5 Natural Lectin Blockers For Gut Health 2021
Ever since we’ve started learning more about nutrition and paying attention to the foods we eat, we have become aware of what can cause us harm. Lectins fall under that group, and natural lectin blocker foods are becoming increasingly popular in the dieting world.
Eating foods high in lectins has been connected to chronic inflammation, obesity, and even autoimmune diseases. That’s why avoiding these foods and replacing them with those who omit them, such as recipes from Dr. Gundry and his Plant Paradox has become so sought after.
What are Lectins Anyway?
Lectins are proteins found in all plants and some animal products, and they bind to carbohydrates. Also called anti-nutrients, lectins exist to protect the plant from disease and pests in nature, but they are known to cause issues in our digestive system. Their binding properties can cause nutrient deficiencies and malabsorption, troubles with digesting food, and even severe intestinal damage, leading to the development of autoimmune diseases.
5 Best Natural Lectin Blockers
Since large consumption of foods containing high levels of lectins regularly can cause more harm than good, learning about the best natural lectin blocker foods is of the utmost importance. These five are some of the best you can find and easily implement into your diet.
These delicious little red berries contain D-mannose, a potent compound that’s known for its benefits in supporting acute urinary tract infections in women. It also binds to lectins and helps the body absorb them more efficiently.
Cranberries are also powerful antioxidants that aid in overall health and wellness by helping you fight off disease, flush out toxins, and protect against cancer.
In addition to cranberries, you can find lectin blockers in many other fruits, but especially oranges, peaches, and blueberries.
A great way to add cranberries to your diet is to make delicious smoothies and smoothie bowls, juices, mocktails, sauces, homemade jams, and desserts.
Known for their exquisite flavor, crustaceans are more than just a seafood delicacy. Their skin and shells contain a very powerful compound called glucosamine. Its role in cartilage and joint health is incredibly important, and it’s used to treat an inflammatory condition caused by osteoarthritis, the breakdown and eventual loss of cartilage.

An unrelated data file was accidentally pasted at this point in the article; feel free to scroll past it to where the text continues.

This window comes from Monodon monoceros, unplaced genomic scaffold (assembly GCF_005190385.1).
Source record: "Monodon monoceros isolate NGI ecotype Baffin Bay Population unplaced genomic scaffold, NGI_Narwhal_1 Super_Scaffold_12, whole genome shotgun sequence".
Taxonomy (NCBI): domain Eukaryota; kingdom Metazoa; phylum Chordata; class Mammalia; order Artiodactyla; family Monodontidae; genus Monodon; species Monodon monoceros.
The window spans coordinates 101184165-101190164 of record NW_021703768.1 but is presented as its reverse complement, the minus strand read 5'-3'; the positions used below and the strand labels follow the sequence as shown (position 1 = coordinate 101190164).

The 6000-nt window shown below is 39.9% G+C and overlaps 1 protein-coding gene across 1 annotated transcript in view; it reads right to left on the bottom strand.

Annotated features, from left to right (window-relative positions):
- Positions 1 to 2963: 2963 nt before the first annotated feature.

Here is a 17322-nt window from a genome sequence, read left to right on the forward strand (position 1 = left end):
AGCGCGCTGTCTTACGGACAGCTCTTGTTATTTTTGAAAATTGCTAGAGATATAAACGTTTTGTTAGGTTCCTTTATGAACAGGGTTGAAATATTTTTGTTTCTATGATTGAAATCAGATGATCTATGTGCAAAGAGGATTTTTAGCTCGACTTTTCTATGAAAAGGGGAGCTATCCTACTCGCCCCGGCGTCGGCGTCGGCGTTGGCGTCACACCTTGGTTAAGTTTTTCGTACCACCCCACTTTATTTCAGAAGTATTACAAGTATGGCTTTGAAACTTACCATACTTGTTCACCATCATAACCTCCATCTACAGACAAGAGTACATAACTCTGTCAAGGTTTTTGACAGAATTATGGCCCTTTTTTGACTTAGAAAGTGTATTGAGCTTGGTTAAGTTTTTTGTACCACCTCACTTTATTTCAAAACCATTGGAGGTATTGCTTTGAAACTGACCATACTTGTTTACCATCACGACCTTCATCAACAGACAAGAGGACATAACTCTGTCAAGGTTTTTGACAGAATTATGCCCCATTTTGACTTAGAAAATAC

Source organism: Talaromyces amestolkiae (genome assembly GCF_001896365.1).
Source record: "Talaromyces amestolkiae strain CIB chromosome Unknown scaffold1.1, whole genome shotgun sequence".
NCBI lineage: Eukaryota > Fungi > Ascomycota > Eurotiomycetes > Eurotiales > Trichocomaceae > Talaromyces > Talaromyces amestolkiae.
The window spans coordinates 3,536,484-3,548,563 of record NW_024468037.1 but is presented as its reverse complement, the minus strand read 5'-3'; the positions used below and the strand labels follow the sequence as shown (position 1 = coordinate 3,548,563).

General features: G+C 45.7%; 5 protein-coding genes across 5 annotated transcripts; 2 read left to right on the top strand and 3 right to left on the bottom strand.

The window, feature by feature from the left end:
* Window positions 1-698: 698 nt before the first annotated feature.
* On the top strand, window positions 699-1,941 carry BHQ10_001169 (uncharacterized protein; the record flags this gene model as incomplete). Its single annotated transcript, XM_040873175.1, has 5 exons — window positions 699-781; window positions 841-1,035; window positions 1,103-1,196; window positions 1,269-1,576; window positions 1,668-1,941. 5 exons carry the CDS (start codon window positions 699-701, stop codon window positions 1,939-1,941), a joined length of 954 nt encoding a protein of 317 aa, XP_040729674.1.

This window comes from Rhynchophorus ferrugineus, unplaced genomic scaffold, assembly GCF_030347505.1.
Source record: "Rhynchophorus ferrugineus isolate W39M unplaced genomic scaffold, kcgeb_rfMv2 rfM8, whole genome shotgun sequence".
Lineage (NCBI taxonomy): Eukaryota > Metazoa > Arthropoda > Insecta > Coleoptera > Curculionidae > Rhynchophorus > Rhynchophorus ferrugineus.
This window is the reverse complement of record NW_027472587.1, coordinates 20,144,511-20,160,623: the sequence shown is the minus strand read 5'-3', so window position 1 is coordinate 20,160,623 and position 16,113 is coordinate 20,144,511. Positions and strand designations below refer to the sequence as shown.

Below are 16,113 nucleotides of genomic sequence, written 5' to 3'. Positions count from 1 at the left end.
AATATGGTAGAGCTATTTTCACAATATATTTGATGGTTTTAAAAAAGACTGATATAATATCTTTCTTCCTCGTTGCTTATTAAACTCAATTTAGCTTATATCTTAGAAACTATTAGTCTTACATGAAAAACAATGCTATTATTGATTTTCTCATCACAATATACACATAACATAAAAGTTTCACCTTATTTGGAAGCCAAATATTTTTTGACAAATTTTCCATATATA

When it comes to lectins, it’s mostly known to bind to those found in wheat and helps prevent inflammation of the joints. Another study showed its efficacy when binding to lectins in potatoes in children with autism.
Crustaceans are also high in protein, rich in omega-3 fatty acids, and filled with numerous minerals like zinc, copper, iron, and magnesium. Their effects on the human body have been linked to improving heart and brain health, as well as lowering bad cholesterol and significantly decreasing inflammation.
Green little powerhouse okra is rich in raw polysaccharides, which binds to lectin and prevents it from causing inflammation in the body. This natural lectin blocker is also incredibly rich in vitamins A and C, as well as a myriad of antioxidants, helping the body fight free radicals and get rid of toxins.
Native to West African countries, it’s believed that okra was one of the foods that first reached the New World during the days of slave trafficking. Nowadays, it’s an important food worldwide that can be found as an ingredient in many different cuisines. In the US, you can mostly find it in Southern cooking, with plenty of easy recipes to wake up your tastebuds.
Okra is very easy to handle as it can be cooked in many ways, so explore them all and find the one that can quickly become one of your staples.
Another green powerhouse, kiwi, is a superfruit that contains high levels of antioxidants as well as vitamin C. It supports heart health as well as the proper function of the digestive and immune systems.
It’s also known to increase the body’s production of mucin, which helps support the digestive tract by forming a sort of slippery, protective barrier inside its walls. Mucin contains sialic acid which binds to lectins and therefore prevents them from causing harm to the digestive tract.
Usually eaten raw or as a part of fruit salads, kiwi can also be mixed up in smoothies, smoothie bowls, chia puddings, salsas, salad dressings, as well as desserts. Just remember to peel it as its skin contains raphides, oxalate crystals which can cause irritation in the mouth.
Known for its very slippery texture, bladderwrack seaweed is a natural lectin blocker, and it helps prevent lectin from causing any harm to the body. Even though it’s not one of your usual foods and might not even be easy to find, this seaweed brings on a plethora of other health benefits to the table.
From high levels of iodine and beta-carotene to loads of dietary fiber and weight-loss-inducing L-fucose, bladderwrack is a brown alga full of beneficial micronutrients.
Bladderwrack can be eaten raw or made into a tea using 1 teaspoon per cup of hot water. Let it sit for 10 minutes before consuming.
Important to note: Bladderwrack, just like the majority of other edible seaweed, contains high levels of iodine. Those who have thyroid issues, and pregnant and breastfeeding women need to consult with their healthcare provider before adding bladderwrack into their diet.
Foods That Are High in Lectin
As much as it’s important to mention foods that contain natural lectin blockers, it’s also worth noting those which are high in lectin. These include:
- Red kidney beans
- Pumpkin seeds
- Dairy products
The most harmful lectin, phytohaemagglutinin, can be found in red kidney beans. Considered pretty toxic, it can cause red kidney bean poisoning.
Another lectin that is considered dangerous is wheat germ agglutinin (WGA) because of its ability to mimic insulin and therefore create issues with insulin sensitivity and resistance.
How To Reduce Lectins In Your Diet?